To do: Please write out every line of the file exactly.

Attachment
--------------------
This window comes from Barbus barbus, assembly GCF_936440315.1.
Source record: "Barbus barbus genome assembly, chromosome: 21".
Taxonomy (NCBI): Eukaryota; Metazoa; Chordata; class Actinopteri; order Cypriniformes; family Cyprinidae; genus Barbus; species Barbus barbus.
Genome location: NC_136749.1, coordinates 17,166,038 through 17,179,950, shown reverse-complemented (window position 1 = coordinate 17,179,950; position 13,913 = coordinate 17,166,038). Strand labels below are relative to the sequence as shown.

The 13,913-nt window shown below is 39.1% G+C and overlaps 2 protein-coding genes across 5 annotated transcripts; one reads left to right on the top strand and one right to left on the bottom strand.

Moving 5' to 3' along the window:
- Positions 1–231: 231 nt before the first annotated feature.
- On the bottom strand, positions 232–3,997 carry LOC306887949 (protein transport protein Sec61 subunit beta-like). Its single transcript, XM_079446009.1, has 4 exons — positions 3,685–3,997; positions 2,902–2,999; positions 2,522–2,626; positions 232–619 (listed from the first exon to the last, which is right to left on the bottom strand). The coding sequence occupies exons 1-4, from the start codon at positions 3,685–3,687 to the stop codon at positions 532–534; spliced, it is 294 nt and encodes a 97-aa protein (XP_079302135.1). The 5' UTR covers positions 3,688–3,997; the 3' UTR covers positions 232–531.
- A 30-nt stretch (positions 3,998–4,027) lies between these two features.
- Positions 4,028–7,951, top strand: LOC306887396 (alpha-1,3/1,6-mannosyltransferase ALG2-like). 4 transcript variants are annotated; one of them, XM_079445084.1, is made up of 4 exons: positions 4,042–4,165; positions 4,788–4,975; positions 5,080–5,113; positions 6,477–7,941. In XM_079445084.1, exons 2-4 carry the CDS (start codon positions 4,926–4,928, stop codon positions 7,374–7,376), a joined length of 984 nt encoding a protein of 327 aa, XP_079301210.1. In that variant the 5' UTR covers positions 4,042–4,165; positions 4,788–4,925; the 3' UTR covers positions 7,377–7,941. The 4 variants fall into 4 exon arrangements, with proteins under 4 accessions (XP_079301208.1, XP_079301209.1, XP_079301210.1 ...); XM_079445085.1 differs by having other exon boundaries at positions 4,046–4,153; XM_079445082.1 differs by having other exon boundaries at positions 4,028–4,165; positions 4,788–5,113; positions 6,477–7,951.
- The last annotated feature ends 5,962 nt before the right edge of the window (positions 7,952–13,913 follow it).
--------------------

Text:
This window comes from Barbus barbus, assembly GCF_936440315.1.
Source record: "Barbus barbus genome assembly, chromosome: 21".
Taxonomy (NCBI): Eukaryota; Metazoa; Chordata; class Actinopteri; order Cypriniformes; family Cyprinidae; genus Barbus; species Barbus barbus.
Genome location: NC_136749.1, coordinates 17,166,038 through 17,179,950, shown reverse-complemented (window position 1 = coordinate 17,179,950; position 13,913 = coordinate 17,166,038). Strand labels below are relative to the sequence as shown.

The 13,913-nt window shown below is 39.1% G+C and overlaps 2 protein-coding genes across 5 annotated transcripts; one reads left to right on the top strand and one right to left on the bottom strand.

Moving 5' to 3' along the window:
- Positions 1–231: 231 nt before the first annotated feature.
- On the bottom strand, positions 232–3,997 carry LOC306887949 (protein transport protein Sec61 subunit beta-like). Its single transcript, XM_079446009.1, has 4 exons — positions 3,685–3,997; positions 2,902–2,999; positions 2,522–2,626; positions 232–619 (listed from the first exon to the last, which is right to left on the bottom strand). The coding sequence occupies exons 1-4, from the start codon at positions 3,685–3,687 to the stop codon at positions 532–534; spliced, it is 294 nt and encodes a 97-aa protein (XP_079302135.1). The 5' UTR covers positions 3,688–3,997; the 3' UTR covers positions 232–531.
- A 30-nt stretch (positions 3,998–4,027) lies between these two features.
- Positions 4,028–7,951, top strand: LOC306887396 (alpha-1,3/1,6-mannosyltransferase ALG2-like). 4 transcript variants are annotated; one of them, XM_079445084.1, is made up of 4 exons: positions 4,042–4,165; positions 4,788–4,975; positions 5,080–5,113; positions 6,477–7,941. In XM_079445084.1, exons 2-4 carry the CDS (start codon positions 4,926–4,928, stop codon positions 7,374–7,376), a joined length of 984 nt encoding a protein of 327 aa, XP_079301210.1. In that variant the 5' UTR covers positions 4,042–4,165; positions 4,788–4,925; the 3' UTR covers positions 7,377–7,941. The 4 variants fall into 4 exon arrangements, with proteins under 4 accessions (XP_079301208.1, XP_079301209.1, XP_079301210.1 ...); XM_079445085.1 differs by having other exon boundaries at positions 4,046–4,153; XM_079445082.1 differs by having other exon boundaries at positions 4,028–4,165; positions 4,788–5,113; positions 6,477–7,951.
- The last annotated feature ends 5,962 nt before the right edge of the window (positions 7,952–13,913 follow it).